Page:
Ixnay on the Awsuit-lay

In my opinion, no one really comes out looking good with Penguin suing to recover advances from authors who haven’t produced books.  Obviously, the authors look a bit lazy.  Elizabeth Wurtzel has said that she could have finished the book, but no one from Penguin was following up, so it is sort of their fault, and she also sort of played the “jeez, I’m just an author, I don’t understand this stuff” card.  But really, should any adult just sort of shrug and figure that maybe the folks who gave her $33,000 didn’t really expect anything for it?

Penguin doesn’t come off looking all that great either, though, in my opinion.  For one thing, one of the people they’re suing is a holocaust survivor.  It’s hard to look good suing a holocaust survivor, as a general rule.  This may not seem fair to someone getting the short end of the stick from a holocaust survivor, but they should have known what they were getting into.  At the very least, they could pass on trying to collect interest.

Also, one of the big advantages Penguin always had going for it was their innocuous name.  Tor, for example, sounds like a villain from a 1980’s swords and sorcery movie, so anyone dealing with them is naturally going to be on their guard.  It is well-known, however, that it is impossible to be angry while looking at a penguin, and I assume the very name is enough to make most people relax.  If they get a reputation for litigiousness they might  lose that advantage.

Finally, as Robert Gottlieb has pointed out, making a big deal out of this kind of points out that publishers are paying most authors a few thousand dollars for a year or two of work.  So yeah, there’s that too.

~ by smwilliams on October 11, 2012.

4 Responses to “Ixnay on the Awsuit-lay”

  1. Well…the authors should uphold their end of the bargain if they got paid. I mean, those lawsuits are not talking about the $4,000-or-so most mid-list authors get now-a-days, but I don’t know all the details of each of those cases. We can only hope that some sort of justice emerges from the process.

    Didn’t you see March of the Penguins? Those critters are mean and tough.

    • I assume they go after mid-list authors in small claims court, or maybe on Judge Judy. The only author I’ve actually heard try to defend herself in this whole thing didn’t come off looking all that great, I agree. Still, if I were working for a PR firm and someone asked me how they could look good while suing a holocaust survivor for 20 grand I’d be tempted to quit and find an easier job.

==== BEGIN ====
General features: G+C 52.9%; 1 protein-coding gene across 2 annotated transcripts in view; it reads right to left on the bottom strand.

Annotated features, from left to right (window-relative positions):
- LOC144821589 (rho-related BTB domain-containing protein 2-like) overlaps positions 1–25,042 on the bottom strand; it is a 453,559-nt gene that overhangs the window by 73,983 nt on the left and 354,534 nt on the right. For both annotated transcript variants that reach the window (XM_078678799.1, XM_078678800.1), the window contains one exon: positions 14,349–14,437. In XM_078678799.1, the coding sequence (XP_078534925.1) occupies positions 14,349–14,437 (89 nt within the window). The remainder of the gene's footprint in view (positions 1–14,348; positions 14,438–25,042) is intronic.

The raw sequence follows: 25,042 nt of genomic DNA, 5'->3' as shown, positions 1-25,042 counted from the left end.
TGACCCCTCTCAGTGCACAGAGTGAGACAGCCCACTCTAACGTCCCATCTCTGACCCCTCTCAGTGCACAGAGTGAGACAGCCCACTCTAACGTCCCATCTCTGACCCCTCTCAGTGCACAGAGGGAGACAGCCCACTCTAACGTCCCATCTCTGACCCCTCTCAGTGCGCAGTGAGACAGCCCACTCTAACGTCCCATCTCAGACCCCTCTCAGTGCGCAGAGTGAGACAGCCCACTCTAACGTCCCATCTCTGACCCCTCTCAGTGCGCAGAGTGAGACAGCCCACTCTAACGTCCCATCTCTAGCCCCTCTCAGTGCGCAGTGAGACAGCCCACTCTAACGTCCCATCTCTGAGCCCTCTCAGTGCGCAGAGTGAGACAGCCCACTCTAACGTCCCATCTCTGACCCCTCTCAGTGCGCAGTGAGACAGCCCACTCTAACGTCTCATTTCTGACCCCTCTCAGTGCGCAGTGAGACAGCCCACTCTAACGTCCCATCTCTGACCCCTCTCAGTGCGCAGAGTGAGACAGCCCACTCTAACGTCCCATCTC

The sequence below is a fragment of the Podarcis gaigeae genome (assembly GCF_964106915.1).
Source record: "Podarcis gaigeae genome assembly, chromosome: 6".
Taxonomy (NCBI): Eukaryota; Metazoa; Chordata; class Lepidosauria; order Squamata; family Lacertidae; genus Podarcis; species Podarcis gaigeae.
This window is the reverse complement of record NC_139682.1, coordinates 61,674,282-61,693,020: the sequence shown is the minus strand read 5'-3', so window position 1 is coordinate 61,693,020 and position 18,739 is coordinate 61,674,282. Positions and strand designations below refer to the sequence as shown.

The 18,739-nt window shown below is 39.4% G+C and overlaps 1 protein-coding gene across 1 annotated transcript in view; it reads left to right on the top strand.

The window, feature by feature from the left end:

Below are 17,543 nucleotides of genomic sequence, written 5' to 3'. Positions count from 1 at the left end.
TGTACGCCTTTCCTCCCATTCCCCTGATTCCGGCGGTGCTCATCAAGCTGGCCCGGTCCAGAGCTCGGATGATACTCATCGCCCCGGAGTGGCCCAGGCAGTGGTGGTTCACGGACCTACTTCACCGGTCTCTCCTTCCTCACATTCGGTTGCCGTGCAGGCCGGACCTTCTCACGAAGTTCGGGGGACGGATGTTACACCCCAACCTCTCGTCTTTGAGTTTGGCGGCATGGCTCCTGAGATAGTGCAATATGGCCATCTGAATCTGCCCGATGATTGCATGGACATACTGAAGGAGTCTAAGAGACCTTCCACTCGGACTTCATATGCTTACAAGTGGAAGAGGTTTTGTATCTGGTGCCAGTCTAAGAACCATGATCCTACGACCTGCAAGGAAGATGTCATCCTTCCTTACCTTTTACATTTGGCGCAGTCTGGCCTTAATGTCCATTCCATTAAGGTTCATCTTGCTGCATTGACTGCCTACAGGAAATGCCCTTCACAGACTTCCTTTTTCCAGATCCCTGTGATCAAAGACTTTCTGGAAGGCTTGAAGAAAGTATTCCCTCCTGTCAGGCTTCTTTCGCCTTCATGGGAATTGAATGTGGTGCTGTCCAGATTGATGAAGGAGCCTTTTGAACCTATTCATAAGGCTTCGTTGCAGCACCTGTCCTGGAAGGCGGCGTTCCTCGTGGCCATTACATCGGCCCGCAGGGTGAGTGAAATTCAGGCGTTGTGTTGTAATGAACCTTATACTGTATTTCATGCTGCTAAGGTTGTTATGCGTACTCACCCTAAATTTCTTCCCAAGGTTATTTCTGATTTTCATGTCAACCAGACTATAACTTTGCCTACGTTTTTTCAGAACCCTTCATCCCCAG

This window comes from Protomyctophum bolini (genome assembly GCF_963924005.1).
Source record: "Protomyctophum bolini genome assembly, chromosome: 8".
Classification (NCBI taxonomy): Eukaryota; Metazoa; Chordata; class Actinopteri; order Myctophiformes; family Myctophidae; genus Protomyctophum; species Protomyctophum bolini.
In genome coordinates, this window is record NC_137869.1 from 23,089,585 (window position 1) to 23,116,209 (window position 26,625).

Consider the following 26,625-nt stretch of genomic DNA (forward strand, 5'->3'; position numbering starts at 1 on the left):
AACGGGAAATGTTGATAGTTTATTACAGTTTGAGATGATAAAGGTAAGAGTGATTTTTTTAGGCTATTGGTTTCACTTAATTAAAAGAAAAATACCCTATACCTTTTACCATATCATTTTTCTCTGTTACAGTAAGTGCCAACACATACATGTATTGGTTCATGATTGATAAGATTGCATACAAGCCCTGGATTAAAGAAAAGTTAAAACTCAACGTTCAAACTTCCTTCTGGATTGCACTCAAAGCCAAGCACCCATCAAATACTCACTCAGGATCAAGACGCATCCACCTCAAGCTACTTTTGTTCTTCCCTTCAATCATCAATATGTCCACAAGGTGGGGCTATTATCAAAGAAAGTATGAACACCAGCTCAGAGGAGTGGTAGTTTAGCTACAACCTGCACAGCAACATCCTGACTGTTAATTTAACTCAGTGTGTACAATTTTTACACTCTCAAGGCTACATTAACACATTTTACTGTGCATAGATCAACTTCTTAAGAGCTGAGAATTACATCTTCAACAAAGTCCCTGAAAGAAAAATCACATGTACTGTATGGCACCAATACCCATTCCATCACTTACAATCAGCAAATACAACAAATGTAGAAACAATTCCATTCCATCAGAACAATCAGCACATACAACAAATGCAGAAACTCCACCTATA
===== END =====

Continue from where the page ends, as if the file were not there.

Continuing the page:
2. Elizabeth Wurtzel graduated from Harvard, and then went to Yale law school. Trying to play the “I’m an author I don’t know nutting ‘bout no contracts,” like she’s Prissy ring hollow. While surviving the holocaust does give someone a bit of automatic deference, if you promise to do something and fail, you’ve broken your word; if you took money and failed to deliver, you’ve committed fraud, survivor or not.
    The real reason IMHO for the lawsuits? Publishers, economically, are dying. There are fewer readers, costs continue to rise, e-books and e-publishing are eating market share, they over consolidated in the 90s piling up debt, and they gave out a lot in advances that didn’t work out well. Publishing has always been a crap shoot for every Dan Brown, or 50 Shades of Grey, there are hundreds of books that don’t even cover costs.
    The authors are idiots for agreeing to do something they could not. The publishers are idiots for crappy business practices, and giving away money without ensuring they received the book in the end.
    “Meh” sandwich to me.

    • I’m not all that sympathetic to Wurtzel, although she does seem to be saying she would have been happy to either finish the book or let them get the advance back from her royalties on other stuff. As for the holocaust survivor, there seems to be a sort of implicit bargain that if you, as a publisher, are going to trade on that you accept a certain amount of risk.

      I don’t know that there are really that many books that don’t cover costs. Publishers may make more money from a few blockbusters, but they are pretty smart about not losing money any any given book (which is not to say they all earn out their advance, but of course those are two very different things).

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